The SAFE Banking Act is back in Congress, and political momentum is swinging in favor of the cannabis industry’s need to normalize its relations with financial institutions.
Safe Harbor Services’ credit union banked $3 billion in cannabis funds last year, part of a vast but fairly under-the-radar ecosystem where businesses are building rapport with smaller independent financial institutions like regional credit unions. There’s a lot to know to make sure that it’s a productive relationship, and federal reform is only one piece of the puzzle. Much of the work falls to the cannabis business, of course.
Here, we spoke with Safe Harbor Services Vice President Amanda McComb about some of the recent trends and changes that she’s seen in banking the cannabis industry.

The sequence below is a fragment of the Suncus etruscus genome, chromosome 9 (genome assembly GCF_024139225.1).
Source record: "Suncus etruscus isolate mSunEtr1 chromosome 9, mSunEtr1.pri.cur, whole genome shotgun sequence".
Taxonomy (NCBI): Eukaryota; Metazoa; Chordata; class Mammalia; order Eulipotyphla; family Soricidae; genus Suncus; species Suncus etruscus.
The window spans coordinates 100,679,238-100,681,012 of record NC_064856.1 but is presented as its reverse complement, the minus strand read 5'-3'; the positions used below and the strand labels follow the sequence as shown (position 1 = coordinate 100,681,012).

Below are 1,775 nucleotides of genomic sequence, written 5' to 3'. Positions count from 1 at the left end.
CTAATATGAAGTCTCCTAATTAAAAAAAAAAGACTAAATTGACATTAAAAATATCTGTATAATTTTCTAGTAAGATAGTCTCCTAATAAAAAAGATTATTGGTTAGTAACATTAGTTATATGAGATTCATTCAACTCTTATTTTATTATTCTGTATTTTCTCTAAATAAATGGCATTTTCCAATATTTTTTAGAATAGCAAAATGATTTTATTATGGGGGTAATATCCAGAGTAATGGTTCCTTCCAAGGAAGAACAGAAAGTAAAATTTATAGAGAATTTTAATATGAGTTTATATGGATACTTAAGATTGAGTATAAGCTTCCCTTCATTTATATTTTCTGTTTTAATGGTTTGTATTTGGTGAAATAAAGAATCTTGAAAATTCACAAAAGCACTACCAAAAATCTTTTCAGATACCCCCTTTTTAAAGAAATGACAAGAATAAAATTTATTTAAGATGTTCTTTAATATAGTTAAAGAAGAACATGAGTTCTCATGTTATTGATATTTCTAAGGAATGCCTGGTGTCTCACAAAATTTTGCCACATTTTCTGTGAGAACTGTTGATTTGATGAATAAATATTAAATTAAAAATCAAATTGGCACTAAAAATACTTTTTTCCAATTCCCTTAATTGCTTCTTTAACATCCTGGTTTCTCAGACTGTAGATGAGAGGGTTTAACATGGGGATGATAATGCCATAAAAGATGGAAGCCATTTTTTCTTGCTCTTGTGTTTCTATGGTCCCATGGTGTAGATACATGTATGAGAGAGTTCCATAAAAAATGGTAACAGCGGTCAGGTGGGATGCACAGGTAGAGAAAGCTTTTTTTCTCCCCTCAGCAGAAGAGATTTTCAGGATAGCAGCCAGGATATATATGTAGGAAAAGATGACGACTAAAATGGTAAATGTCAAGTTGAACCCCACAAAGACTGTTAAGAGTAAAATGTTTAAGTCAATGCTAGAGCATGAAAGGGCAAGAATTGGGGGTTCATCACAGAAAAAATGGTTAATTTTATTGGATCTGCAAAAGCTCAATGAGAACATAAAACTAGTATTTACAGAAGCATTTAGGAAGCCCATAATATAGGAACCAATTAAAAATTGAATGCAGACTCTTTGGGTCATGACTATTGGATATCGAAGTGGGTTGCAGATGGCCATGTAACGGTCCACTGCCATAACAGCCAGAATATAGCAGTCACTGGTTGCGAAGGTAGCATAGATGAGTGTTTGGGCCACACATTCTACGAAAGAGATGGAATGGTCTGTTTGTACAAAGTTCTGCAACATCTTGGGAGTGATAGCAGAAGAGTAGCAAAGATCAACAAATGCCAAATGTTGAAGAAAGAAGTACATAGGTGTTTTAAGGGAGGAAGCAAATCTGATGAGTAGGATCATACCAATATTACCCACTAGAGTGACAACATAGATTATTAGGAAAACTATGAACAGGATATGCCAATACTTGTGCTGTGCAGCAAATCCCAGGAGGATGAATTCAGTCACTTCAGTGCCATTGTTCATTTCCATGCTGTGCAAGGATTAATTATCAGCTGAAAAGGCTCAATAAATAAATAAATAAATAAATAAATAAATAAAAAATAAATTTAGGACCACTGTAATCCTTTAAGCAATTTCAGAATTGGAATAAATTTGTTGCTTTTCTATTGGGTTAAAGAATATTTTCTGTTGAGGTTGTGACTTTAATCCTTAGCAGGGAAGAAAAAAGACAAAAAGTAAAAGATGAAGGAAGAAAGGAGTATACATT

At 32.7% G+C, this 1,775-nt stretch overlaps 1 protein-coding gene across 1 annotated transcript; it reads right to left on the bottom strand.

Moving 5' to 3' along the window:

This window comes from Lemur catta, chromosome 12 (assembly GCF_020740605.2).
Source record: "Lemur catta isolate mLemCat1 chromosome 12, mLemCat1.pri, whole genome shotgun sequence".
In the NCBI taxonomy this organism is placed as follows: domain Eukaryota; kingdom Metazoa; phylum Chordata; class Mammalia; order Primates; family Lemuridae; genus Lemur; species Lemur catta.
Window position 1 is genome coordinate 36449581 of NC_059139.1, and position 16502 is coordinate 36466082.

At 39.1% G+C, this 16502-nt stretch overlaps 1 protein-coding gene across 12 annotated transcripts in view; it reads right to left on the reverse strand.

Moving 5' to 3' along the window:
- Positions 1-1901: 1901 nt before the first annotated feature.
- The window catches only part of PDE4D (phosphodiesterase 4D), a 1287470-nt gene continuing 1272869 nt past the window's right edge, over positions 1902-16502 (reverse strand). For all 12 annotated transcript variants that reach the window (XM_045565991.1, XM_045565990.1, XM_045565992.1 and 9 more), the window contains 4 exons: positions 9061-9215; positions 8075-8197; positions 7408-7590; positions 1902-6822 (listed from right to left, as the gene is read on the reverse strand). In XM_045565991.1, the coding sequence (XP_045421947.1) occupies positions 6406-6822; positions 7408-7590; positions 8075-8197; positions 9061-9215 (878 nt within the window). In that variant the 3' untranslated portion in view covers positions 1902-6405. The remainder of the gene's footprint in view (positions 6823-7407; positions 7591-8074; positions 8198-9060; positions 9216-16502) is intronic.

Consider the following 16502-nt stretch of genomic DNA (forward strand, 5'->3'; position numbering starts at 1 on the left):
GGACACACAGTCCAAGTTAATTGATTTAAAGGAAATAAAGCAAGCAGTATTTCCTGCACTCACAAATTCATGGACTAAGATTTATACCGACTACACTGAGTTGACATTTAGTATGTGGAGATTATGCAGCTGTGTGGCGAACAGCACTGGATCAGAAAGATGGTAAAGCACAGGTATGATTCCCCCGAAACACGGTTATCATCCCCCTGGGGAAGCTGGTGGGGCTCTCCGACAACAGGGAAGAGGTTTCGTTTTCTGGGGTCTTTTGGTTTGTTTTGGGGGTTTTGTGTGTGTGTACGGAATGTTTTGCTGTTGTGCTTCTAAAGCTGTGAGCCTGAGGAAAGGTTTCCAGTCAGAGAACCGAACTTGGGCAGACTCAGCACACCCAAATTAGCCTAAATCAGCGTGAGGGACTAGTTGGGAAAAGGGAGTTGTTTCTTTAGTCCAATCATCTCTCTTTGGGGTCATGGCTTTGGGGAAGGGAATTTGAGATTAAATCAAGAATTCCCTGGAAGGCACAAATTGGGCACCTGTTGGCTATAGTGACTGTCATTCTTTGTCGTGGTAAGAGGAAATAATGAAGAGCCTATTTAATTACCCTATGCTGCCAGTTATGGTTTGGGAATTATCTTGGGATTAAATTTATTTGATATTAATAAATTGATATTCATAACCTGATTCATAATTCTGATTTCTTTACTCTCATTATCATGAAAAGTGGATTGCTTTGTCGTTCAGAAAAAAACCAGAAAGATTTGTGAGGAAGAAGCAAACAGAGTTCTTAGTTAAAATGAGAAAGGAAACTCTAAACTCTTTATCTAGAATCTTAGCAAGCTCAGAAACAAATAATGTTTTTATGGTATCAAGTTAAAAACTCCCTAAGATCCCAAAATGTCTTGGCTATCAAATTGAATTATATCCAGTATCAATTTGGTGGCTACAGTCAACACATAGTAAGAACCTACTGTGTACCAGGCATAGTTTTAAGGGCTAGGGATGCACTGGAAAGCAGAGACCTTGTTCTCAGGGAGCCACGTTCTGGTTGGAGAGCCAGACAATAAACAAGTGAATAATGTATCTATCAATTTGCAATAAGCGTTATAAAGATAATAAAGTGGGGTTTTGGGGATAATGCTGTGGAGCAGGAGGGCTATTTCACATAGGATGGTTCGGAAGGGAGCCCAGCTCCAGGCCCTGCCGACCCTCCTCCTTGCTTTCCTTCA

Eric Sandy: Could provide a bit of a biographical sketch of Safe Harbor, as of early 2021, and the scope of how the business is interacting with cannabis businesses?
Amanda McComb: We started our cannabis banking program in 2015 and have since gone through 15 state and federal exams. So, it’s been a long haul, most specifically just for the cannabis program to make sure that we were staying in compliance and doing it in a safe and sound way. We also started a national [cannabis] program back in 2017. A lot of our clients that we bank here in Colorado were going out of state, and we wanted to follow them out of state because it’s really important for us to see all of their business—to be able to stand in front of the money and say that they’re legitimate businesses and that they’re operating within compliance, within their regulations. So, we started following them out of state and realized really quickly that we couldn’t be the only financial institution to bank the nation as a whole. We started working